United Airlines Feels Your Pain. I Don’t.

United Airlines CEO Oscar Munoz has heard the complaints from air travelers, and he truly regrets the suffering they endure.

“It’s become so stressful, from when you leave, wherever you live, to get into traffic, to find a parking spot, to get through security,” he told ABC News. He also acknowledged that seating is too tight to be shrunk further, and that his airline’s Wi-Fi is unsatisfactory.

Confronted by unhappy air travelers, Munoz feels, or least feigns, great sympathy. I, by contrast, find myself entirely unmoved by their grievances. Perfect bliss is a rare if not impossible attainment in this world. But for passengers on major carriers to gripe about what they have to put up with is like New Englanders complaining about the Red Sox.

I fly something on the order of a couple of dozen times a year, which means I’ve gotten to experience modern commercial aviation at its least enjoyable. Postponed and canceled flights have forced me to scrub plans, miss important events, rent cars and spend the night in airports. I’ve sat next to passengers with sharp elbows, loud voices, bare feet and incontinent infants.

Like any air traveler, I often feel frustrated by endless delays, cramped accommodations and general helplessness. When it all starts to ruin my day, though, I can usually restore my equilibrium by remembering a few important things:

I’m warm, dry, safe and fed, with ready access to caffeine and alcohol. I’m able to visit any decent-sized city in America in a matter of hours, and anywhere in the world in a few more hours. I can zoom across huge distances, for a fare that is not onerous, and return at my convenience.

Some of our ancestors came across a perilous ocean on rickety ships, some of them in steerage and some of them in chains, with the added attractions of rats, scurvy and stale hardtack. Our forebears crossed the continent in covered wagons, on horseback, in canoes or on poorly shod foot. Many of them risked their lives; all of them sacrificed their comforts, if they had any.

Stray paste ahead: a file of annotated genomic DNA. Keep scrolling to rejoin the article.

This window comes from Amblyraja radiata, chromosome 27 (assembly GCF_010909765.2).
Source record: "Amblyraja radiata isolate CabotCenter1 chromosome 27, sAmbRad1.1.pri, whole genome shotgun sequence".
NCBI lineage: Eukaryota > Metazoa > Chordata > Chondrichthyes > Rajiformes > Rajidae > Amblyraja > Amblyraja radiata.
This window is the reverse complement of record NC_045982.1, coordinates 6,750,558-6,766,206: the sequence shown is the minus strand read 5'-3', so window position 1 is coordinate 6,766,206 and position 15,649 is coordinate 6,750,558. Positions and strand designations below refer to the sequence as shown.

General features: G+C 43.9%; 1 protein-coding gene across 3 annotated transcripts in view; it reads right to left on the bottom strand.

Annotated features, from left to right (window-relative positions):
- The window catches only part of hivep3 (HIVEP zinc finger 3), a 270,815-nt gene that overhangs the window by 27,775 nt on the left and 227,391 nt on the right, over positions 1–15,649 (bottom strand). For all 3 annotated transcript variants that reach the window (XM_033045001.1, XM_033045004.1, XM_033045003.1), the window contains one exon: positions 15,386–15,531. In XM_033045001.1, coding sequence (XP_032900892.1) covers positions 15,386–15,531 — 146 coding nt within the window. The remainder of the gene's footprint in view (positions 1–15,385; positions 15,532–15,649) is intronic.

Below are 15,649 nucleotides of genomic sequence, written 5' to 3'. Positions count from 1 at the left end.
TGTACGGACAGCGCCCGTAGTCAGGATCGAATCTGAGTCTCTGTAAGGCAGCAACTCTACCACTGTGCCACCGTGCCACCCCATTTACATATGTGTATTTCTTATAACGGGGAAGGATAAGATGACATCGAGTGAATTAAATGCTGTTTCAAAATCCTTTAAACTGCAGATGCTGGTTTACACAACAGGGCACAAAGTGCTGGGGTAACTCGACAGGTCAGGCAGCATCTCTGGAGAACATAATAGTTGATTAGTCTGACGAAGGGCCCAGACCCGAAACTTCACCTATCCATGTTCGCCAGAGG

Were Lewis and Clark outraged when bad weather forced adjustments in their schedule? Did African Americans fleeing slavery worry about spotty Wi-Fi service? Did the pioneers who migrated westward complain about the amount of legroom in their open-air, wooden-wheeled, horse-drawn buckboards?

When my father was attending college at the University of South Carolina in the 1940s, he didn’t fly home to see his family in West Texas. He spent long days hitchhiking — 1,100 miles each way. Today, thanks to the airlines, I could have breakfast in Chicago, lunch in South Carolina and dinner in West Texas.

If air travel has become unbearable, why are the airports and flights packed with people? In the past 30 years, the number of passengers flying in the United States has nearly doubled. That’s why the parking lots are so full, the security lines are so long, the lounges are so crowded, and the seat next to you is always occupied.

A major reason for the surge is that flying is much cheaper than it used to be. As Robert Poole noted in Reason magazine last year, the average domestic airfare today is $344. In 1979, it was the equivalent of $616 in today’s dollars.

Tight seating, baggage fees and minimal amenities are not an airline plot to make you miserable. They’re an airline plot to keep fares low, because most travelers are loath to pay more for a cushier trip. They want to get where they’re going as inexpensively as they can.

Let’s not forget the matter of safety. There hasn’t been a fatal U.S. airline crash in more than a decade. If you survive the drive to the airport, your biggest risk is choking to death on a Starbucks scone.

Big carriers do make mistakes. American Airlines apologized for removing a woman and her child because they had a rare skin condition. United gained infamy for having a passenger dragged off an overbooked flight. Delta apologized to a man whose seat was smeared with dog feces.

Human error, however, is an inherent feature of every facet of life, not a trait distinctive to airlines. What most people put up with when they fly is not hardship but inconvenience. Such is the luxury of modern life that we sometimes forget the difference.

Steve Chapman is a columnist and editorial writer for the Chicago Tribune. His twice-a-week column on national and international affairs, distributed by Creators Syndicate, appears in some 50 papers across the country.